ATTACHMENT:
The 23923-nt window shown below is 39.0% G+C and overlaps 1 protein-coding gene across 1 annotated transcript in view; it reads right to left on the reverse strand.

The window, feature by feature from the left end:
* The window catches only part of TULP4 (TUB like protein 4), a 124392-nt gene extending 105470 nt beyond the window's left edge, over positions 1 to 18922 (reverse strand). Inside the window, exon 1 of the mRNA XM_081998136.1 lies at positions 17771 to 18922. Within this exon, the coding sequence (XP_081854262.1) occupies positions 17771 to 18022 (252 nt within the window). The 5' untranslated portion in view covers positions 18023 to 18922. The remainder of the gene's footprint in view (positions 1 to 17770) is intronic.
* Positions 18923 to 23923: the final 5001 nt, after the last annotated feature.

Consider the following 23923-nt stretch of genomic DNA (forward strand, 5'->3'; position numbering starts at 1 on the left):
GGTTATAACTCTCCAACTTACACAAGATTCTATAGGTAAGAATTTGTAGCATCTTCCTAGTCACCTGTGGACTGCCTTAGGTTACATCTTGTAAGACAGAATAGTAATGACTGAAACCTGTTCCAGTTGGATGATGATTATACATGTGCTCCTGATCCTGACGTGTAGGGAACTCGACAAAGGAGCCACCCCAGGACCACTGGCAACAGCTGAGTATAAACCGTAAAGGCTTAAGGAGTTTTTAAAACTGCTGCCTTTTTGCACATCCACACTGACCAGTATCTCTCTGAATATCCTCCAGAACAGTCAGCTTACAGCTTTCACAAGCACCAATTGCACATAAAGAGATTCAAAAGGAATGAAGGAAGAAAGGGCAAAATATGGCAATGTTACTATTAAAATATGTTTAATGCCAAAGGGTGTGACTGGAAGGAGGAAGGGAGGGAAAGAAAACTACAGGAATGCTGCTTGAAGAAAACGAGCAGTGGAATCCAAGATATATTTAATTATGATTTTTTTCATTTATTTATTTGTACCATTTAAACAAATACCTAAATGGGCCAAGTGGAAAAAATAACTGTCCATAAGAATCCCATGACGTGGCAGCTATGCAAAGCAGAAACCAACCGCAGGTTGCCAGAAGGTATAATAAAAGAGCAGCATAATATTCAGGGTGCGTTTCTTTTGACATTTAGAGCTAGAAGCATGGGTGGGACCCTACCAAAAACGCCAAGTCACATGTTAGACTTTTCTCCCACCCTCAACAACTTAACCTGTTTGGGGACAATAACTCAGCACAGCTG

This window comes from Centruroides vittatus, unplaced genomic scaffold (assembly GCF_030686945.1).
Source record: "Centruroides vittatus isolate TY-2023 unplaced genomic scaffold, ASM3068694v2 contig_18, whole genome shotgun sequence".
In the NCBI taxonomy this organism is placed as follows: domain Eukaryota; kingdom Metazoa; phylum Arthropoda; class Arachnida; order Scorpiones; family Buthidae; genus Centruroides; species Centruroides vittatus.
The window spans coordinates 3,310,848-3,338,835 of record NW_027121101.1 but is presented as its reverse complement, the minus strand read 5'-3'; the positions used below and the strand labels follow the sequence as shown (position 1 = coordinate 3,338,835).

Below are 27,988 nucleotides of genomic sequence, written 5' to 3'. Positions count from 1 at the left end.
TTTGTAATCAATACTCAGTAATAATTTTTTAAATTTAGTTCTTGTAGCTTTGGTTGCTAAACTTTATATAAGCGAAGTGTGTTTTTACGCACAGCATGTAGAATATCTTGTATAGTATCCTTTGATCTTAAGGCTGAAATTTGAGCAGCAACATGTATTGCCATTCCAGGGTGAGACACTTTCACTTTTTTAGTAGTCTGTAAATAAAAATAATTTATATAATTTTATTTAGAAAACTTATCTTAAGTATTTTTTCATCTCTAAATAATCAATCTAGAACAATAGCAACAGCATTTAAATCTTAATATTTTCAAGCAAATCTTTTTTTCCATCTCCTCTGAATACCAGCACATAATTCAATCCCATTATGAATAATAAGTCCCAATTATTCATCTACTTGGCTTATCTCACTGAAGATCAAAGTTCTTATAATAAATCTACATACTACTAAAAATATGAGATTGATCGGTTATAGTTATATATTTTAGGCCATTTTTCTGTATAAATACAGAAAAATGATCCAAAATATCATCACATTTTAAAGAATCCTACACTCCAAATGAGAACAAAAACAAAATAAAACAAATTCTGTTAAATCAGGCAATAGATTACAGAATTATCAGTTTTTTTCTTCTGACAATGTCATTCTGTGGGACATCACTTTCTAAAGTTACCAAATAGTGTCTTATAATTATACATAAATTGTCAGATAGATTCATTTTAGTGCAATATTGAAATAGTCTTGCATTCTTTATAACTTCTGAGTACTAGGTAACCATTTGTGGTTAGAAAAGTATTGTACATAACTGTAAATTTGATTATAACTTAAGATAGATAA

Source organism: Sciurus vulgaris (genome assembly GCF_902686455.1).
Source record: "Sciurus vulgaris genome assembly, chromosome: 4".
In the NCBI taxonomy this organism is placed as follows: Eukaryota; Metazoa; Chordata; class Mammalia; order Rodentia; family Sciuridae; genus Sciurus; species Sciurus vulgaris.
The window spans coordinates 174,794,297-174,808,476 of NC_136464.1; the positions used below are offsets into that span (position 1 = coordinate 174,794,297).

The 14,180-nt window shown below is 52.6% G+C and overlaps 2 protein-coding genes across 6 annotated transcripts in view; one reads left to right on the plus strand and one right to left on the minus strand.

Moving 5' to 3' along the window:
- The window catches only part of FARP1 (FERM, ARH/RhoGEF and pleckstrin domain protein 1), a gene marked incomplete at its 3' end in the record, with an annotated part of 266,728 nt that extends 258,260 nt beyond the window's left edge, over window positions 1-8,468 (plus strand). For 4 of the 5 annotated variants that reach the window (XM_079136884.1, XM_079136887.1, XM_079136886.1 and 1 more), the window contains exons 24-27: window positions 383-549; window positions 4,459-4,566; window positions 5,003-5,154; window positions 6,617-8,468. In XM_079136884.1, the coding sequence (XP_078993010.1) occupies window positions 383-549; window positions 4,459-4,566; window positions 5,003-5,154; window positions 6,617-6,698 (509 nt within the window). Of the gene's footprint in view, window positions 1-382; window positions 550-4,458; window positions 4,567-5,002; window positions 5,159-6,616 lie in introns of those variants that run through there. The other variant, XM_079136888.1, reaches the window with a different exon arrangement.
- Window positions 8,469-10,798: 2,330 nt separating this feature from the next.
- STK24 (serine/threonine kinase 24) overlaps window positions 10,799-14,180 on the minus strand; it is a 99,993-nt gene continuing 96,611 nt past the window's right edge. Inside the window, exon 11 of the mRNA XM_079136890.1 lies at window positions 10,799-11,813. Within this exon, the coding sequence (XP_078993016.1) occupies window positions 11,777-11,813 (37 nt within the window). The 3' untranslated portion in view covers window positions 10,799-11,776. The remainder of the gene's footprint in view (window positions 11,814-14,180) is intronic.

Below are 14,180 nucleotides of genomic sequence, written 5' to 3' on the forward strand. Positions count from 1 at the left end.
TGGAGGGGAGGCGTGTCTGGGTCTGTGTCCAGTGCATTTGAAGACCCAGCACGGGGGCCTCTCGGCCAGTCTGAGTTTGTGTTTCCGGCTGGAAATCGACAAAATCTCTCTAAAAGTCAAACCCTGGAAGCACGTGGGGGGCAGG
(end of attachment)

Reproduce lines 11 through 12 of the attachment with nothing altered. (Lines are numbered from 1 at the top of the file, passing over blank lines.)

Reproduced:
Below are 27,988 nucleotides of genomic sequence, written 5' to 3'. Positions count from 1 at the left end.
TTTGTAATCAATACTCAGTAATAATTTTTTAAATTTAGTTCTTGTAGCTTTGGTTGCTAAACTTTATATAAGCGAAGTGTGTTTTTACGCACAGCATGTAGAATATCTTGTATAGTATCCTTTGATCTTAAGGCTGAAATTTGAGCAGCAACATGTATTGCCATTCCAGGGTGAGACACTTTCACTTTTTTAGTAGTCTGTAAATAAAAATAATTTATATAATTTTATTTAGAAAACTTATCTTAAGTATTTTTTCATCTCTAAATAATCAATCTAGAACAATAGCAACAGCATTTAAATCTTAATATTTTCAAGCAAATCTTTTTTTCCATCTCCTCTGAATACCAGCACATAATTCAATCCCATTATGAATAATAAGTCCCAATTATTCATCTACTTGGCTTATCTCACTGAAGATCAAAGTTCTTATAATAAATCTACATACTACTAAAAATATGAGATTGATCGGTTATAGTTATATATTTTAGGCCATTTTTCTGTATAAATACAGAAAAATGATCCAAAATATCATCACATTTTAAAGAATCCTACACTCCAAATGAGAACAAAAACAAAATAAAACAAATTCTGTTAAATCAGGCAATAGATTACAGAATTATCAGTTTTTTTCTTCTGACAATGTCATTCTGTGGGACATCACTTTCTAAAGTTACCAAATAGTGTCTTATAATTATACATAAATTGTCAGATAGATTCATTTTAGTGCAATATTGAAATAGTCTTGCATTCTTTATAACTTCTGAGTACTAGGTAACCATTTGTGGTTAGAAAAGTATTGTACATAACTGTAAATTTGATTATAACTTAAGATAGATAA